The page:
Niger's nomadic groups are facing extreme hardship as a result of the food crisis, says a report by international charity Oxfam.
The nomads drive their animals hundreds of miles to find food
Nomads surveyed by the charity said that up to 70% of their livestock had died because of a lack of fodder.
Livestock are essential to the nomadic way of life and "targeted assistance" will be needed to help them, it says.
Nomads such as the Tuareg and Fulani make up about 20% of Niger's 12.9 million population.
Meanwhile, the World Food Programme has increased its appeal in neighbouring Mali to include an additional 175,000 children in urgent need of food aid.
It is now asking for $13.6m, up from $7.4m, until the end of the year.
Both countries were badly hit by poor rains and locust invasions last year and are among the world's poorest countries.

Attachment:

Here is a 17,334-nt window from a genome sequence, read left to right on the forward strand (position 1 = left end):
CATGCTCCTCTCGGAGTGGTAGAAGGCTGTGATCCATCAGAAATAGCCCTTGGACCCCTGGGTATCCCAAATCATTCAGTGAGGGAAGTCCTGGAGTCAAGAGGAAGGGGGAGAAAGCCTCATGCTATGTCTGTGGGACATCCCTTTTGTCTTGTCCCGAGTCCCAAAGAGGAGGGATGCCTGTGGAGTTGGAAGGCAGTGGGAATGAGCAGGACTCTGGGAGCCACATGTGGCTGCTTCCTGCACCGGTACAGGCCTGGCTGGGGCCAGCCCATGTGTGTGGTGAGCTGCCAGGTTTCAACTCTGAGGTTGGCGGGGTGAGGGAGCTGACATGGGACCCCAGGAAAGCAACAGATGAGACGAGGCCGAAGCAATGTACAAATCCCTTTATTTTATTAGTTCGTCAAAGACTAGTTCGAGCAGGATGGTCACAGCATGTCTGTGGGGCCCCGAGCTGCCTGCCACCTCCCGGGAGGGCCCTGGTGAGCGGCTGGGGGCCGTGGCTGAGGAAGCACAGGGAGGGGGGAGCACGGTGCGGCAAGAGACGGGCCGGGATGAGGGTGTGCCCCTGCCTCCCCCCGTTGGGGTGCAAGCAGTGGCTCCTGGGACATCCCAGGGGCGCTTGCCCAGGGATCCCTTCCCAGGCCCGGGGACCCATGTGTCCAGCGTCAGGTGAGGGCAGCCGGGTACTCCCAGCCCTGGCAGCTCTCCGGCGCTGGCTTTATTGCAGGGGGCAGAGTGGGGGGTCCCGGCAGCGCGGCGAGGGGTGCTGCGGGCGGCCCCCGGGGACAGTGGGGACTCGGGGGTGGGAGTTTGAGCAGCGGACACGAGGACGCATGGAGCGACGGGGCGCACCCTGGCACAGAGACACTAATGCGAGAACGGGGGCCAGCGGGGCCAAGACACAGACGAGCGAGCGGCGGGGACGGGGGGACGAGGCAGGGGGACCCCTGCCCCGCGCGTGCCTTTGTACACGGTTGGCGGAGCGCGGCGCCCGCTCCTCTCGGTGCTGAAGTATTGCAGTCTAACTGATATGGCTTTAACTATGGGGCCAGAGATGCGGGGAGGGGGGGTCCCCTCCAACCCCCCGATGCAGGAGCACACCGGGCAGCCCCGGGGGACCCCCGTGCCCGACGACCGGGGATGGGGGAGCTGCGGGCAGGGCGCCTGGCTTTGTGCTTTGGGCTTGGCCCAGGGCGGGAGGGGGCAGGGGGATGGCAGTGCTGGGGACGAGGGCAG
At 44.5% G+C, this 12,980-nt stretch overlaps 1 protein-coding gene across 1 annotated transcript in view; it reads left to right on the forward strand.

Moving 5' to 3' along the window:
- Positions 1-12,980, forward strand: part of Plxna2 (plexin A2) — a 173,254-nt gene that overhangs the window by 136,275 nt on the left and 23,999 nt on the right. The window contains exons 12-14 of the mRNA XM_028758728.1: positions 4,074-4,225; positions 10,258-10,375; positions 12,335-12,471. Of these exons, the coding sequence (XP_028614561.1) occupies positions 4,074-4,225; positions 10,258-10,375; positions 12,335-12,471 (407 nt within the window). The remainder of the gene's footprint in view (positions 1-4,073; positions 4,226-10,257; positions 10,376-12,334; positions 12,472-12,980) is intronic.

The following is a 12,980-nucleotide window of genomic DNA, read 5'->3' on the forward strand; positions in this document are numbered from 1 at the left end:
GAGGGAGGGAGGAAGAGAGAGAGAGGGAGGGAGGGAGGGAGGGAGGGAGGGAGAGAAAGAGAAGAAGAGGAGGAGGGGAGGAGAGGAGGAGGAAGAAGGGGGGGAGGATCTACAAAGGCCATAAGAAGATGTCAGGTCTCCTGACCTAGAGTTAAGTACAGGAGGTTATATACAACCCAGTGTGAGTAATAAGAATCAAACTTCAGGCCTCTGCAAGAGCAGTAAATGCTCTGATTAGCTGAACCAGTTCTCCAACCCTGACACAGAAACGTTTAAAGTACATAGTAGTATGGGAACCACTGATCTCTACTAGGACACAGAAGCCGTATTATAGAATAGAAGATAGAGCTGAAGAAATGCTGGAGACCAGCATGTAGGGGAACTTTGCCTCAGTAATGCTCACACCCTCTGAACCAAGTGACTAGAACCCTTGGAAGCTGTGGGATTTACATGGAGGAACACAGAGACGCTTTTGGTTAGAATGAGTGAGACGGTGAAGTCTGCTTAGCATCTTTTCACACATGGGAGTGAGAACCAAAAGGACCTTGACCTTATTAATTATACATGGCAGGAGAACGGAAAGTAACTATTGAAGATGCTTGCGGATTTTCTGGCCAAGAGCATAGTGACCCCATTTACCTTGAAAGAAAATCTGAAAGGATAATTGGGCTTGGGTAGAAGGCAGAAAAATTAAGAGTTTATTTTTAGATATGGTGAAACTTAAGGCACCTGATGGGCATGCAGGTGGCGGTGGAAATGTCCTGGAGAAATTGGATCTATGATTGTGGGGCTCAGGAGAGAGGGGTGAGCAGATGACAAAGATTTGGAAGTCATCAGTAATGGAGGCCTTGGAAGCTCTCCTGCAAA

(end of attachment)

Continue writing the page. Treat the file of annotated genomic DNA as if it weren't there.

"For Niger's nomads, the situation is desperate. To these people, losing your animals is like losing your life savings. Without their animals, they have no means of survival," said Natasha Kofoworola Quist, Oxfam's Regional Director for West Africa.
"Twelve centuries of nomadic culture are threatened with extinction if these people do not get long-term help to rebuild their livelihoods," she added.
The shortage of fodder in Niger this year is estimated at nearly five million tonnes, while other neighbouring countries including Mali, Burkina Faso and Mauritania are also affected.
Two-thirds of this shortage is attributed to drought and one-third to locusts eating the grass.
Although food aid is starting to arrive in Niger and be distributed, it is not enough. The UN is still asking for $50m to get Niger through to October's harvest.
Some 32,000 children could die without urgent help, aid agencies say, while some 2.5m people need food aid.
This increase in food stocks will provide temporary relief for the nomads but must be followed up with help rebuilding their herds, says the charity.
"Food aid alone will not solve this crisis. For nomads who have lost all or most of their animals, the harvest will make little difference," said Ms Kofoworola Quist.